As previously mentioned, Angela and I have been in the processing of moving for the last month. In the beginning of November, we packed up (or more precisely had movers pack up) our apartment in Long Beach, CA. Two days later we flew to Washington Dulles and made our way to Alexandria, VA late at night, dropping off our cats with my parents on the way.
In the course of waiting for our household goods to arrive and looking for a new place, we were staying in a hotel. While hotels are wonderful places to stay when you’re on vacation, they’re far from ideal as a residence. I intentionally had picked a hotel that claimed it had a full kitchen. Apparently, a full kitchen means a refrigerator, dishwasher, two electric burners, awful pots, and no oven. My best laid plans of regularly cooking dinner there were quickly dashed if only because the pots (there was nothing that would qualify as a pan) were beyond awful. But we did manage to eat in part of the time. And that’s one of the major reasons for lack of posts here. There simply wasn’t anything to post about (as well as some other logistical problems; I had my camera but didn’t have the computer I need to edit photos).
But that part of our moving ordeal (and what move isn’t an ordeal?) is over. We have moved into our very own (rented) townhouse in Old Town Alexandria. We have our cats who are still terrified and huddling in the basement. We no longer have a dish washer. The kitchen is tiny but I’ve appropriated the sun room for storage and a prep area. My parents hated our old couch that they bought us a new one. We’ve spent more at Ikea that I’d like to admit and we still need to make another trip there. We have our Christmas tree up. While it may not be quite there yet, it’s slowly turning into home.
And last night, we had our first dinner guest. My cousin Alison drove down from D.C. Because she’s family, I had no issue with using her as a guinea pig for a new recipe. I had purchased some ricotta at the Alexandria Farmer’s Market that I needed to use. I originally thought of ravioli but I didn’t quite have that much time on a weekday (I’m not quite set in my work schedule yet). Instead, I decided on ricotta gnocchi. I had some time to stop at a grocery store so I decided to make the full ricotta gnocchi with the suggested sauce and all.
The ricotta gnocchi were very easy to make. Much easier than pasta or potato gnocchi. The sauce wasn’t difficult (it’s mainly chopping) but I had problems with the Italian sausage not producing enough fat so I kept having to add olive oil. There also wasn’t much liquid in my tomato sauce so I had to add water to the overall sauce so that the sauce could actually simmer. This does produce a lot of sauce relative to the amount of gnocchi. It’s almost a more Italian-American ratio than Italian but you can choose to eat as much or as little of the sauce as you choose.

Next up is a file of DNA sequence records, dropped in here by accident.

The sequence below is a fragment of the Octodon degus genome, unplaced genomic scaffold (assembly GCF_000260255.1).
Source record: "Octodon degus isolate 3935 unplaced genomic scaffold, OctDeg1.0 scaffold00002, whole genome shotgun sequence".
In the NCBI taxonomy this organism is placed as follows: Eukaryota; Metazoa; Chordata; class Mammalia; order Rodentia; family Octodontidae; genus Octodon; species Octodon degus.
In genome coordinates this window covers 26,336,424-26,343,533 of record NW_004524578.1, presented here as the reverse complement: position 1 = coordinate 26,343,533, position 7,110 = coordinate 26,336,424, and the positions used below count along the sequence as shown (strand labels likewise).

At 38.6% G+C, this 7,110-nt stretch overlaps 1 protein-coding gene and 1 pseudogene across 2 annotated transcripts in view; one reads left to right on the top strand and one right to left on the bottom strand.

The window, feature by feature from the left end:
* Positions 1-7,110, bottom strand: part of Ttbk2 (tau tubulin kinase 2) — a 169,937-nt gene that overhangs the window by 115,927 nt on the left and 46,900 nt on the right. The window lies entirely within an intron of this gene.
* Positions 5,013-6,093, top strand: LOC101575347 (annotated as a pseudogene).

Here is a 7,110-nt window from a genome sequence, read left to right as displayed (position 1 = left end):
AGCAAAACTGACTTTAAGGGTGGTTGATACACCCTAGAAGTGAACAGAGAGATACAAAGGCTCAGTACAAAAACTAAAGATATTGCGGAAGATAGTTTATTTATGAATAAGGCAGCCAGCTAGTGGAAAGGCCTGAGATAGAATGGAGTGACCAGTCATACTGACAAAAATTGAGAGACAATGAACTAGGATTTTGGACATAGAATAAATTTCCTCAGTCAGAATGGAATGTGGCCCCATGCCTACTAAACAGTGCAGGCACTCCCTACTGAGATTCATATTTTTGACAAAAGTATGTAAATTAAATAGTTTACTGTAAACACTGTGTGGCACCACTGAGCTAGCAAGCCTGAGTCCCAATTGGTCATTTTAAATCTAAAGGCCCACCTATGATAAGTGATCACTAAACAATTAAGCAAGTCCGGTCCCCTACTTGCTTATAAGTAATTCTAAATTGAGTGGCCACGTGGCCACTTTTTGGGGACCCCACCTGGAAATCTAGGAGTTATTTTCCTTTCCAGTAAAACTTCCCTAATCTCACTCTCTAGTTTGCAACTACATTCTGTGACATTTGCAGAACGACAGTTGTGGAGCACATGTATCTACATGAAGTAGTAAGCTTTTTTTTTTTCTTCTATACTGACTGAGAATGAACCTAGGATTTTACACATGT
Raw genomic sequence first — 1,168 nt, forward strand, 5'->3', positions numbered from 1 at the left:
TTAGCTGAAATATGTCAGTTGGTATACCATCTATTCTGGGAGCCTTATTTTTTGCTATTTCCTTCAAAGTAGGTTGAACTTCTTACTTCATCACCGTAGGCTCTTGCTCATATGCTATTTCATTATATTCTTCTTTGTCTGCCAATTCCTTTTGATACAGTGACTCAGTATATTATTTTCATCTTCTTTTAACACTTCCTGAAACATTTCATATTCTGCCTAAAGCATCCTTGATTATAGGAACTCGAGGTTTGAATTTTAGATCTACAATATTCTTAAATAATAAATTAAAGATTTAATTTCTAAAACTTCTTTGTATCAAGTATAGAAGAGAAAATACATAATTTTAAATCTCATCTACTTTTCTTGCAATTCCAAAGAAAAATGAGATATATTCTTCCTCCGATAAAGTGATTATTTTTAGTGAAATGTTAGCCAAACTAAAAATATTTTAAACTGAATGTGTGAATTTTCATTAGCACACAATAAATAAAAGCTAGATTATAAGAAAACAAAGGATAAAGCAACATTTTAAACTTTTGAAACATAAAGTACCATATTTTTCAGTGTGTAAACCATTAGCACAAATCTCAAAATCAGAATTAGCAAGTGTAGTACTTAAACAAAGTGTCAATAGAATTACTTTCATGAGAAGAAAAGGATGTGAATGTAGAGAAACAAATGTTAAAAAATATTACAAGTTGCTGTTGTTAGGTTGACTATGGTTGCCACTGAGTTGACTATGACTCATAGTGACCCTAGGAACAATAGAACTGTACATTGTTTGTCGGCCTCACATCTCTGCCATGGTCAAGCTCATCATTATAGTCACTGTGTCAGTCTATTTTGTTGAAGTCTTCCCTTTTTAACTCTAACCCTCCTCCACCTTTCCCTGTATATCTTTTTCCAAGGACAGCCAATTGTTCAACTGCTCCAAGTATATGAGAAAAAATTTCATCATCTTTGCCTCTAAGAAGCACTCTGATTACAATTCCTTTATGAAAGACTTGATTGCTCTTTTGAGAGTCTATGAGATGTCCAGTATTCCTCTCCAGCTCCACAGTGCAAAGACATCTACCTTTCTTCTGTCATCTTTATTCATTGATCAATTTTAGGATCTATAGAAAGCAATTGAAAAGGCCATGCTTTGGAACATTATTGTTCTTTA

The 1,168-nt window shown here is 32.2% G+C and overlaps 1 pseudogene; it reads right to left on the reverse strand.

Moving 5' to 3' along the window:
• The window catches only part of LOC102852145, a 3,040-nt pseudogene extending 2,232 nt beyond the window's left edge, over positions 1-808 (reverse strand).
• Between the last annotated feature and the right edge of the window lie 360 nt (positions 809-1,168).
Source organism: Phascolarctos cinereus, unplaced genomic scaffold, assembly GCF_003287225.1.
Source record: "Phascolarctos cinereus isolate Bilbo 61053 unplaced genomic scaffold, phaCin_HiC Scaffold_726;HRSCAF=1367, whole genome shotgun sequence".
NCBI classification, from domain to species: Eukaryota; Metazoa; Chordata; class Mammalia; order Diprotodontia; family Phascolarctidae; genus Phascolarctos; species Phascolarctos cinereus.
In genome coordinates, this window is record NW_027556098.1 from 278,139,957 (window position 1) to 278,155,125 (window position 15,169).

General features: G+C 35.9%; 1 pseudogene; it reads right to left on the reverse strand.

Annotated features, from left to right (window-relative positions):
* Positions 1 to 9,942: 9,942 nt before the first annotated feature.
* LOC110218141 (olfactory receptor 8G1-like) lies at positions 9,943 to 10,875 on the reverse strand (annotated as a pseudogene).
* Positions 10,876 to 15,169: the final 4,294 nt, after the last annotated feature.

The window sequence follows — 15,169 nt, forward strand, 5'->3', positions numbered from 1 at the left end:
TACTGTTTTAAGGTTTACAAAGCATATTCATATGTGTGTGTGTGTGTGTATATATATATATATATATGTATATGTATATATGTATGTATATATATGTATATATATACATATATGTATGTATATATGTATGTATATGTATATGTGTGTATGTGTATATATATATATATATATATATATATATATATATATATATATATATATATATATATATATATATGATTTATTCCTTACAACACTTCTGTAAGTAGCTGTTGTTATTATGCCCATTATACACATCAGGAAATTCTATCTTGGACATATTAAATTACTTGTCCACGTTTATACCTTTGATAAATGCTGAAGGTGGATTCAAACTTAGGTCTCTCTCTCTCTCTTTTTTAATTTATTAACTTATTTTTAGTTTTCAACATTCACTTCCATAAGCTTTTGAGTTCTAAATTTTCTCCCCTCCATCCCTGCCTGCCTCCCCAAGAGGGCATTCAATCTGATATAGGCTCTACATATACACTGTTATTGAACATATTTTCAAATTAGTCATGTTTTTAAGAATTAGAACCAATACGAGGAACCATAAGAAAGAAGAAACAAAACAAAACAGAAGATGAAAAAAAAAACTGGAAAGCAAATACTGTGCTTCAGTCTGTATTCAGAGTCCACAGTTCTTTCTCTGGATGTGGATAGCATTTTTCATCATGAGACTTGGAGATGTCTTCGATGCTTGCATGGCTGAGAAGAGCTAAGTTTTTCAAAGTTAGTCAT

If you examine the pictures, I’m pretty sure you can tell Alison’s opinion of the meal. I heartily concur. Alison was going to look for them at the store but they’re easy enough to make that I’d recommend making them yourself.
Gnocchi di Ricotta con Salsiccia e Finocchi (Ricotta Gnocchi with Sausage and Fennel)
Adapted from Molto Italiano: 327 Simple Italian Recipes to Cook at Home
1 1/2 lbs. fresh ricotta
1 cup all purpose flour
2 large eggs, beaten
1 tbsp chopped Italian parsley
1 tsp salt
1/2 tsp black pepper
1/4 tsp grated nutmeg
2 lbs. italian sausage, removed from casings and crumbled
1 tbsp fennel seeds, toasted and ground
1 tbsp red pepper flakes
1 red onion, finely diced
1 fennel bulb, trimmed, cored, and finely diced
1 carrot, finely diced
1 rib of celery, finely diced
4 garlic cloves, thinly sliced
2 cups Basic Tomato Sauce
salt and pepper
- Place the ricotta in a cheese cloth lined sieve set over a bowl. Cover with plastic wrap and refrigerate overnight.
- To make the gnocchi, place the drained ricotta in a bowl with the flour, eggs, parsley, salt, pepper, and nutmeg. Stir together with a wooden spoon until a soft dough forms. Shape the dough into 2 tbsp balls and place them on a tea-towel covered baking sheet lightly dusted with flour.
- Cook the gnocchi in salted boiling water until they all float, about 7 minutes. Place the cooked gnocchi in an ice bath and transfer them to a bowl. Toss with olive oil and refrigerate until ready to use.
- In a large skillet, cook the sausage over high heat until it is lightly browned, about 15 minutes. Add olive oil if the sausage starts to stick. Transfer the sausage to a bowl.
- Add the fennel seeds, red pepper flakes, onion, fennel, carrot, celery, and garlic to the pan cook until the vegetables are softened and browned, about 10 minutes. Add olive oil if needed.
- Return the sausage to the pan and add the tomato sauce. If needed, add some water to the pan. Scrap up any browned bits on the bottom of the pan. Bring to a simmer and cook for about 30 minutes.
- In more boiling water, cook the gnocchi until they again float to the surface. Transfer the gnocchi to the sauce, toss well, and cook for 1 minute more.
- Served topped with grated Pecorino Romano.